If his art is inspired by Suzie, then I reckon it is fair to say his reconnecting with life through that art is similarly achieved. At one point she tells him that he will die inside without his art, that it both sustains and defines him. Then later Kay (Sylvia Syms), the well-to-do banker’s daughter who finds herself by turns jealous and besotted, suggests that if he never painted Suzie again he wouldn’t die. It is at this moment that he becomes completely aware of himself and his situation. He is now conscious of the fact that his whole existence has become bound up with Suzie – his art, his love, his life itself are essentially one and the same. If one aspect or ingredient is absent or denied, then he can never attain fulfillment. So, love, art and life are inextricably linked for Robert Lomax, with no one part functioning properly without the other. And it is the unlikely figure of Suzie who acts as the gravitational hub for all of these elements.
Richard Quine may have come on board as a replacement for Jean Negulesco, but this notion of fulfillment earned through an imperfect love underpinned Strangers When We Meet and thus I can’t help wondering whether the theme didn’t have some resonance for the director. The movie does appear to have been strongly influenced by producer Ray Stark and writer John Patrick as much as anyone yet the mere fact Quine occupied the director’s chair for two films released in the same year which were both so markedly informed by this theme is certainly intriguing. I would like to mention too that I was struck by the fact that both movies present emotional crescendos played out in the midst of intense rainstorms. Quine made only a handful of dramatic movies overall, which I think is a pity as he did display an affinity for this type of material, although that should by no means be taken as a criticism or dismissal of the highly entertaining comedies and satires he is more commonly associated with. As with Strangers When We Meet, George Duning contributes another lush and evocative score and Geoffrey Unsworth’s cinematography makes the most of the Hong Kong locations as well as the beautifully lit interiors.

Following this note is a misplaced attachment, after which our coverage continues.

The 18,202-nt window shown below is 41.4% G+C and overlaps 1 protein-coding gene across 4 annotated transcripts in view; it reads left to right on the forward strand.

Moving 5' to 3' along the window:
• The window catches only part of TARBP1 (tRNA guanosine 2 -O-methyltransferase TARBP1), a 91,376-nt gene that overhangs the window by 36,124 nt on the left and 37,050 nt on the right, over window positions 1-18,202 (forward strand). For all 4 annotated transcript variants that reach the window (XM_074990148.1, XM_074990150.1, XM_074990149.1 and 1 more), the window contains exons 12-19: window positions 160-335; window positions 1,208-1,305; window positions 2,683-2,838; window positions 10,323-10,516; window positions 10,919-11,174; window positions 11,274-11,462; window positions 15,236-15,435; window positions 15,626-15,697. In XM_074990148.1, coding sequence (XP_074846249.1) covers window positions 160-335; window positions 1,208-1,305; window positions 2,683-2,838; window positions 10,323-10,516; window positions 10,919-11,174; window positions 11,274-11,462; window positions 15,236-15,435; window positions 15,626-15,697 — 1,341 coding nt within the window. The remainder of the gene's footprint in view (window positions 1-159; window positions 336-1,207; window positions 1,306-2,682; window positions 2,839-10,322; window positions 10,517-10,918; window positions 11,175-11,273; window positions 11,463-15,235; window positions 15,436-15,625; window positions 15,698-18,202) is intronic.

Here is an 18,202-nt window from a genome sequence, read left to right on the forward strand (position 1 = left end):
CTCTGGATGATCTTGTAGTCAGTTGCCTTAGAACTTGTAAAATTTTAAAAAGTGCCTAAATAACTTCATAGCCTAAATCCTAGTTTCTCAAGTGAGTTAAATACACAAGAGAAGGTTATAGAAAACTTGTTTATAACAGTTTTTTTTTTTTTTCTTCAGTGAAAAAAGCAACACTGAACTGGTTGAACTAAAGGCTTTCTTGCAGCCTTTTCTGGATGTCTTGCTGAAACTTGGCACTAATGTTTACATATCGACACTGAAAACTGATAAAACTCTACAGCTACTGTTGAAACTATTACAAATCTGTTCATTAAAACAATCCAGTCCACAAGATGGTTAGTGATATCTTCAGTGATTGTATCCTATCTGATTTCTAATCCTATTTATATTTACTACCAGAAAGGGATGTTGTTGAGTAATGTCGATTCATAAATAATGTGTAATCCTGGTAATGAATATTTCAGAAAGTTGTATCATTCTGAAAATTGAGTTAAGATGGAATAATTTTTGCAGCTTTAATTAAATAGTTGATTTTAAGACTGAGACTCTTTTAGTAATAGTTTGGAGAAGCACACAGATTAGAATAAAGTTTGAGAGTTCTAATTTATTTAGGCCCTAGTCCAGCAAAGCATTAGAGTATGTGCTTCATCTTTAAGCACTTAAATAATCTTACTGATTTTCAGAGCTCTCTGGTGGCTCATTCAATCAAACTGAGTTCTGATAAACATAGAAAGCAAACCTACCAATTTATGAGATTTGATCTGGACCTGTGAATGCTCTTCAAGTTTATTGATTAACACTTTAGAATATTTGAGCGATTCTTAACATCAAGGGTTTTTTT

Watching movies featuring William Holden never disappoints, the man could be tough or sardonic, flippant or intense, but whatever the part he consistently brought a sense of a real person to his roles. The part of Robert Lomax has a number of dimensions, jauntiness, adventurousness, humility, a hint of desperation and, crucially, a solid core of compassion. Holden had become such an accomplished performer by this stage that he could convey all of this smoothly and convincingly. Nancy Kwan was making her screen debut in the title role and took the place of France Nuyen, who had been originally cast and then fired by the producer. She brings a beguiling freshness to the role, frank and energetic throughout, and coping well with the powerful and dramatic moments. Michael Wilding comes across as something of a caricature of an Englishman abroad; it’s amusing enough in its way, but I’ve always thought there was a touch of the artificial to many of his performances. Both Laurence Naismith and the recently deceased Sylvia Syms offer good support.
The World of Suzie Wong ought to be easy enough to track down on DVD and it has also been released on Blu-ray by Imprint in Australia. Personally, I feel it has a lot going for it; it looks squarely and unflinchingly at such matters as prostitution and casual racism yet never patronizes nor loses sight of that alluring and elusive central theme, and of course Nancy Kwan is enchanting throughout. I think it is a really great movie.